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Boston Bruins Face off Against IRS Over Taxes on Team Meals

By Christopher Coble, Esq. on August 21, 2015 | Last updated on March 21, 2019

Taking a client out for dinner or grabbing a meal while on a business trip is one thing. Feeding an entire team of ravenous hockey players is quite another.

The IRS treats both the same way when it comes to tax deductions, and now the Boston Bruins owner is pushing back. The team is suing the federal government's tax agency for the right to deduct the full amount of team meals while on the road.

A Big Piece of the Pie

This all started when the Bruins got a bill from the IRS in April, claiming the team owes a total of $85,028 in unpaid taxes from 2009 and 2010. The Bruins appealed the amount in July, saying the discrepancy was due to how much the team was deducting for team meals during road trips.

The IRS limits deductions for meal expenses for "entertainment, amusement, or recreation" to 50 percent in most cases. However, the Bruins were taking 100 percent tax deductions on road meals, contending preparing the team for competition is an ordinary and necessary business expense. Their argument, and the ultimate ruling, could have an enormous impact for sports franchises.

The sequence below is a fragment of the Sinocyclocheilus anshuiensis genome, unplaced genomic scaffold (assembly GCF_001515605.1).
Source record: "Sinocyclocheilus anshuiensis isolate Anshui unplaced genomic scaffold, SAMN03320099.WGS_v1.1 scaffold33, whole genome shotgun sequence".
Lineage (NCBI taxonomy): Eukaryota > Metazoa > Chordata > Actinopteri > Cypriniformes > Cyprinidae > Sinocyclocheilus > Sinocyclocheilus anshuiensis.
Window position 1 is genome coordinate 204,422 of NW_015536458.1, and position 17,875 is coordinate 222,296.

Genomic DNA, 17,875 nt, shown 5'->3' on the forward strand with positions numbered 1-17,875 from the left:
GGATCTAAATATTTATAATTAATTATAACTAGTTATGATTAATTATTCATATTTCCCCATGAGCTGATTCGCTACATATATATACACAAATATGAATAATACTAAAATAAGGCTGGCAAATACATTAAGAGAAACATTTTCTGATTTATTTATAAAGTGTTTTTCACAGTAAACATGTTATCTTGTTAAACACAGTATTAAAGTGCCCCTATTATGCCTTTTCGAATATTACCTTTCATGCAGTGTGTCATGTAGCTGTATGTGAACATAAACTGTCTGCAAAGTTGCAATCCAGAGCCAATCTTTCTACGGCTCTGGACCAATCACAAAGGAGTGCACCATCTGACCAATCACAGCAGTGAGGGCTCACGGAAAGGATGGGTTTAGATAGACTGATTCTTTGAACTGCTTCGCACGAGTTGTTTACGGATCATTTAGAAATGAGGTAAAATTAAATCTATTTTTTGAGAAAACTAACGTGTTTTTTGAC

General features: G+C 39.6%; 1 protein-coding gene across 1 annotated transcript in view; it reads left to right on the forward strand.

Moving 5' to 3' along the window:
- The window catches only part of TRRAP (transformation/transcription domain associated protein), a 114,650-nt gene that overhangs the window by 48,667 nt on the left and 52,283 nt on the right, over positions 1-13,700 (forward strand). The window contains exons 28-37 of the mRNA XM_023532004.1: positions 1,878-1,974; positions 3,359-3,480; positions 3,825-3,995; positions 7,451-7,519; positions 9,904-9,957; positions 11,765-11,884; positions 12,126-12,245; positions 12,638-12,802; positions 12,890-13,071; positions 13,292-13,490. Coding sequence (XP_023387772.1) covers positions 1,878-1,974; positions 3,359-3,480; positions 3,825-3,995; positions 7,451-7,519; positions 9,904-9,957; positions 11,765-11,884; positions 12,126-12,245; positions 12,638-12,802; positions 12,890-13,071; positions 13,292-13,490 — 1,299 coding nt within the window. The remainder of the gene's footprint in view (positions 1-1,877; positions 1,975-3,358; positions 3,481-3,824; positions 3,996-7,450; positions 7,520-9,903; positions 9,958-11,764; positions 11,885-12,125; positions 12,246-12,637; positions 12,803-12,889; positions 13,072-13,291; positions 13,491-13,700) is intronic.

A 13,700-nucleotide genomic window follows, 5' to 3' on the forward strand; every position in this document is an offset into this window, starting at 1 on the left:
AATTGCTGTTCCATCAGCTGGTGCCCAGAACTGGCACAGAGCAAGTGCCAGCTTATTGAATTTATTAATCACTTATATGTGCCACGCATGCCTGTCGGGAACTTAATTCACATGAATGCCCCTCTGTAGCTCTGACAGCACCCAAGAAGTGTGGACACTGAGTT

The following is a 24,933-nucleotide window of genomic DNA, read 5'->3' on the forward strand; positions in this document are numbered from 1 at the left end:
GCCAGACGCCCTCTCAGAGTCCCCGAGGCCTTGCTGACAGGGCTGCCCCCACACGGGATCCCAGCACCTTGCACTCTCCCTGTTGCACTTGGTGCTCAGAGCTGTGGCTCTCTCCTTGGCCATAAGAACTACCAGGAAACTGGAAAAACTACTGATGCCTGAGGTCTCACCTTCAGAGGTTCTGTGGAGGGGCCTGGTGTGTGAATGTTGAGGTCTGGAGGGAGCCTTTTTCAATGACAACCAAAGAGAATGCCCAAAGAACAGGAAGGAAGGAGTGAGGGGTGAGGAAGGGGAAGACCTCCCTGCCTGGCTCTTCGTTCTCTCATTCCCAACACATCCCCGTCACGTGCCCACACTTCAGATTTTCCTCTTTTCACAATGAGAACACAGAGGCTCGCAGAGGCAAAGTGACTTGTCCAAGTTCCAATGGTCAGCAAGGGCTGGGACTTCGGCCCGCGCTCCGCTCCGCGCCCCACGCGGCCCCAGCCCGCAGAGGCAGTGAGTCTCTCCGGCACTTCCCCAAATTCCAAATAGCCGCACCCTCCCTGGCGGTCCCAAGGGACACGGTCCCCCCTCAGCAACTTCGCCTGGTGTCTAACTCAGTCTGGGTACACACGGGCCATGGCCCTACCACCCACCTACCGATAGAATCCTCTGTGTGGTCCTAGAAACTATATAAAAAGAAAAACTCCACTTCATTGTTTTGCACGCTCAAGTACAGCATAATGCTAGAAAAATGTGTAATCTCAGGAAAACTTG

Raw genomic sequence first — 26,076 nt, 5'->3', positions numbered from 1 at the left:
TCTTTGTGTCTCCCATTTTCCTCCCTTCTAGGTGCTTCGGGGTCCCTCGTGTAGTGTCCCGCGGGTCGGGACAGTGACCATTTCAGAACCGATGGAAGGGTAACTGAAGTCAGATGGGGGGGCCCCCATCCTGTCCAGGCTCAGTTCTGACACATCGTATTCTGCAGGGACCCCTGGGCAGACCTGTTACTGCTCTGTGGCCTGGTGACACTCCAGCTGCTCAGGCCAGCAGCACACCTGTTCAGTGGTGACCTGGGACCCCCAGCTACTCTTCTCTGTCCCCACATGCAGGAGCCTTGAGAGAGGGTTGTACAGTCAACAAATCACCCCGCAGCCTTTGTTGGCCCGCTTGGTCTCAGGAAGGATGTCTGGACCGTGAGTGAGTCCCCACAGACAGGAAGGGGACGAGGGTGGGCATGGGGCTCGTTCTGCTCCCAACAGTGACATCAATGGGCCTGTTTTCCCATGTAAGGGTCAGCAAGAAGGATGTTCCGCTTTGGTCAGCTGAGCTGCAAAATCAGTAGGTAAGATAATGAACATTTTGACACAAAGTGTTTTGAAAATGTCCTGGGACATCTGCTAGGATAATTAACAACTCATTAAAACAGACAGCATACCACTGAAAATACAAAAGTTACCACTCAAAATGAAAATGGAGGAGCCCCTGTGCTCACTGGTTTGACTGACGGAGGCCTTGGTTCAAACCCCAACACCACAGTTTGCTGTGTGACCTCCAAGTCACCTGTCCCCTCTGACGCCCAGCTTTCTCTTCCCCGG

Fundamental Feedings

In arguing that the road meals are a fundamental part of their business, the Bruins describe the meals as essential:

"In short, the pregame mandatory meals and the meetings at away city hotels allow the club and the players to prepare for the upcoming game -- both physically and mentally ... In this regard, the pregame meals and the meetings serve as a necessary component of the Bruins' hockey operations."

There could also be a few more factors that lend themselves to treating these meals like food and beverages supplied at the office:

  • When on the road, the team uses a local hotel as its "base of operations."
  • The hotel is essentially it's business premises, where players "watch film, receive medical treatment, and eat there before morning practices and again before evening games."
  • The team controls meal options provided by hotel catering services: "the team dictates exactly what proteins, fruits, and vegetables must be available."

We'll keep an eye on this as it moves forward -- $40k a year in taxes in a sizeable amount for a sports franchise, and if you multiply that amount by all the professional teams in the country, that could mean a lot of lost revenue for the IRS.

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